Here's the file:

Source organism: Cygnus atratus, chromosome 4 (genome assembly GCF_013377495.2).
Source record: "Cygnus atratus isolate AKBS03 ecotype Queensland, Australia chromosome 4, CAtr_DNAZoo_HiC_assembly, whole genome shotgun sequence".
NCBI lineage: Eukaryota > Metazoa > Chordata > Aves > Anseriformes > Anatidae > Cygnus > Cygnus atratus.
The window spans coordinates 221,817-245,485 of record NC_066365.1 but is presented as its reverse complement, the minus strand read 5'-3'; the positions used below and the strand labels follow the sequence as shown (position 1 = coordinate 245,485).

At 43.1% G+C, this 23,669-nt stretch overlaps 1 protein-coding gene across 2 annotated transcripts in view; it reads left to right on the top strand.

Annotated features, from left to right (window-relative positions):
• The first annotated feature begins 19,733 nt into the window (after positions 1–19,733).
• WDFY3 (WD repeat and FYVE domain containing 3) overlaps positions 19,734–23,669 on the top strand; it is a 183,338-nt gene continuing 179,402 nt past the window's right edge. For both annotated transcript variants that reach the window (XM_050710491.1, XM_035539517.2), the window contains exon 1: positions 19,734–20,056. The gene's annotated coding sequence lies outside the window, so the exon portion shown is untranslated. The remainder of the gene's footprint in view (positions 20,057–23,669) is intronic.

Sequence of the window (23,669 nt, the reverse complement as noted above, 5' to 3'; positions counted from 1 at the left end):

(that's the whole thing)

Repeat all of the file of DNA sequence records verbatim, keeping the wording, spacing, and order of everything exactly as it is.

Source organism: Cygnus atratus, chromosome 4 (genome assembly GCF_013377495.2).
Source record: "Cygnus atratus isolate AKBS03 ecotype Queensland, Australia chromosome 4, CAtr_DNAZoo_HiC_assembly, whole genome shotgun sequence".
NCBI lineage: Eukaryota > Metazoa > Chordata > Aves > Anseriformes > Anatidae > Cygnus > Cygnus atratus.
The window spans coordinates 221,817-245,485 of record NC_066365.1 but is presented as its reverse complement, the minus strand read 5'-3'; the positions used below and the strand labels follow the sequence as shown (position 1 = coordinate 245,485).

At 43.1% G+C, this 23,669-nt stretch overlaps 1 protein-coding gene across 2 annotated transcripts in view; it reads left to right on the top strand.

Annotated features, from left to right (window-relative positions):
• The first annotated feature begins 19,733 nt into the window (after positions 1–19,733).
• WDFY3 (WD repeat and FYVE domain containing 3) overlaps positions 19,734–23,669 on the top strand; it is a 183,338-nt gene continuing 179,402 nt past the window's right edge. For both annotated transcript variants that reach the window (XM_050710491.1, XM_035539517.2), the window contains exon 1: positions 19,734–20,056. The gene's annotated coding sequence lies outside the window, so the exon portion shown is untranslated. The remainder of the gene's footprint in view (positions 20,057–23,669) is intronic.

Sequence of the window (23,669 nt, the reverse complement as noted above, 5' to 3'; positions counted from 1 at the left end):